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Gap Closing 230 Stores, Spinning Off From Old Navy

Gap Inc. is planning to close about 230 of its Gap-branded stores over the next two years and divide into two separate publicly traded companies in the near future. 


Apparel purveyor Old Navy will be the basis of one of the successor entities, while a yet-to-be-named entity will consist of the Gap brand, Athleta, Banana Republic, Intermix and Hill City.

The company hasn't detailed which Gap stores will be shuttered, though it will not be its first round of closures. Starting in 2017, the company closed about 200 Gap and Banana Republic stores. Currently there are about 775 Gap stores worldwide. 

The reorganization comes on the heels of disappointing quarterly numbers for Gap Inc. The company’s fiscal Q4 comparable-store sales were down 1% compared with a 5% increase last year.

Old Navy's comp-store sales were flat this year compared with a gain of 9% last year. Gap-branded stores suffered a 5% drop in comp-store sales this year compared with last, and Banana Republic's comps edged down 1% this year compared with a 1% gain last year.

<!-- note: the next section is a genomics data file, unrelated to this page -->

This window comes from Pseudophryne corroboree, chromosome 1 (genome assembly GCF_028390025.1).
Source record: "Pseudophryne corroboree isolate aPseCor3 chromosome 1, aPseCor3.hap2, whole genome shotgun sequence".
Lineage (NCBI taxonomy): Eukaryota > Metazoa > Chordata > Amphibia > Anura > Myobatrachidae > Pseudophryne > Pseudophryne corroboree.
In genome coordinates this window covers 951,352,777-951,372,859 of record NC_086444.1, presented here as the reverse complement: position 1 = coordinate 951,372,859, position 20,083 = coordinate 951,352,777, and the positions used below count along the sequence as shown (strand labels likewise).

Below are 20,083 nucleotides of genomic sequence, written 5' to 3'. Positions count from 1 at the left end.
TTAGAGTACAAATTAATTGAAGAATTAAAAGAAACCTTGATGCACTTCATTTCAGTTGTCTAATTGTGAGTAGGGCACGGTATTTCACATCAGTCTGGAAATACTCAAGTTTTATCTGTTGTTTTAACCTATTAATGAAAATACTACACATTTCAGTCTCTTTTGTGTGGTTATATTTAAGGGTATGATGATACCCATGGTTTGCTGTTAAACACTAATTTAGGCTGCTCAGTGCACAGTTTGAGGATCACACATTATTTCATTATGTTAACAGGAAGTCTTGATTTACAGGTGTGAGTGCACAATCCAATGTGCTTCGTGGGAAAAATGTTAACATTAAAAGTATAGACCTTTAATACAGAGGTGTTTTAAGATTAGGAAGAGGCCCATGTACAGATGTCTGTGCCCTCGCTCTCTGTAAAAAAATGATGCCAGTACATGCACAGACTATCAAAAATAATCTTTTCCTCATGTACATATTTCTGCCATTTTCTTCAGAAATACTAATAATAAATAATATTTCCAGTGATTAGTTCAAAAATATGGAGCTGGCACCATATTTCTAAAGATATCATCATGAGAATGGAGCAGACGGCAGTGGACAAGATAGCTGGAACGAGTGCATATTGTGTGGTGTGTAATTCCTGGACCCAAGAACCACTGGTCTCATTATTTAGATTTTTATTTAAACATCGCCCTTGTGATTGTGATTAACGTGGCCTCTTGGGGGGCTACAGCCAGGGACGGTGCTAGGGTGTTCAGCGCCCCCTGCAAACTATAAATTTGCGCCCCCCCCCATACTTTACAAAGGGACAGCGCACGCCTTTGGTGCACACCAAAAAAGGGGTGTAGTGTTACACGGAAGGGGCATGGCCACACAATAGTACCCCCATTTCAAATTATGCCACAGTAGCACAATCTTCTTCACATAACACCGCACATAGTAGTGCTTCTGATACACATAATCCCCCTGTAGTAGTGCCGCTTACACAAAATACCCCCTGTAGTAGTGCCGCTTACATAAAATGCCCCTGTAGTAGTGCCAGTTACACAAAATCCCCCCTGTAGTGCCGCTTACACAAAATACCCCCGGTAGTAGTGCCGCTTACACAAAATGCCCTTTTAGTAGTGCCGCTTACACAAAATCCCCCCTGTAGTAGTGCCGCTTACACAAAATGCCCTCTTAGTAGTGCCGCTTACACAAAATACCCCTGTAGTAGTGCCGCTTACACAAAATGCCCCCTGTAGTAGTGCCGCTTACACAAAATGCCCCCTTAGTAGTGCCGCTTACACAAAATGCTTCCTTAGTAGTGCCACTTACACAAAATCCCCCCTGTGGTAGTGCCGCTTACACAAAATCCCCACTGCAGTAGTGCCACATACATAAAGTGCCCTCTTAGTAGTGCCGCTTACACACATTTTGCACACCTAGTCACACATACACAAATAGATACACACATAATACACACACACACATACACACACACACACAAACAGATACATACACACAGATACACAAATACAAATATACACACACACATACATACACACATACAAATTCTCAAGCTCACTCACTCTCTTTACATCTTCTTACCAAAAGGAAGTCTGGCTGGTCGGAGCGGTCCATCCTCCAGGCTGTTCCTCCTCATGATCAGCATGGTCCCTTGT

Gap Inc. reported that net sales in the fourth quarter fell from $4.8B to $4.6B year over year, though net income rose from $205M to $276M over the same period.

The question now is how the new Gap-based company will do without Old Navy's relative strength. 

"After this spinoff, Old Navy will be fine ... The brand resonates with a very broad market and it has a redeeming value proposition for its customers and shoppers," RetailNext's Ray Hartjen told Retail Dive.

Indeed, Gap Inc. actually opened about 60 new Old Navy locations last year and plans to open more this year, along with Athleta locations, though it hasn't specified a number for either. Athleta is a women's activewear specialist.

"So why are we doing this? And why now?" Gap Inc. CEO Art Peck asked on the company's conference call Thursday. "Our customers' preferences and shopping habits continue to evolve, which is challenging the traditional retail model."

And that evolution is different within Gap Inc.'s different brands.

"Over time, Old Navy's value creation levers, business model and customers have increasingly diverged from our specialty brands," Peck said. "That divergence to me is now clear. And we think the best way for each company to grow and meet the evolving needs of our customers is to allow them to pursue tailored strategies separately." 

Late last year, Peck emphasized separating the wheat from the chaff when it come to the Gap brand.

"There are hundreds of other stores that likely don't fit our vision for the future of Gap brand specialty store, whether in terms of profitability, customer experience, traffic trends," Peck said at the time. "The range from the very best to the very worst stores is extremely broad."

Following the separation, Peck will become CEO of the Gap-based entity. Sonia Syngal, who has led the Old Navy brand since 2016, will continue as the CEO of the Old Navy-based company.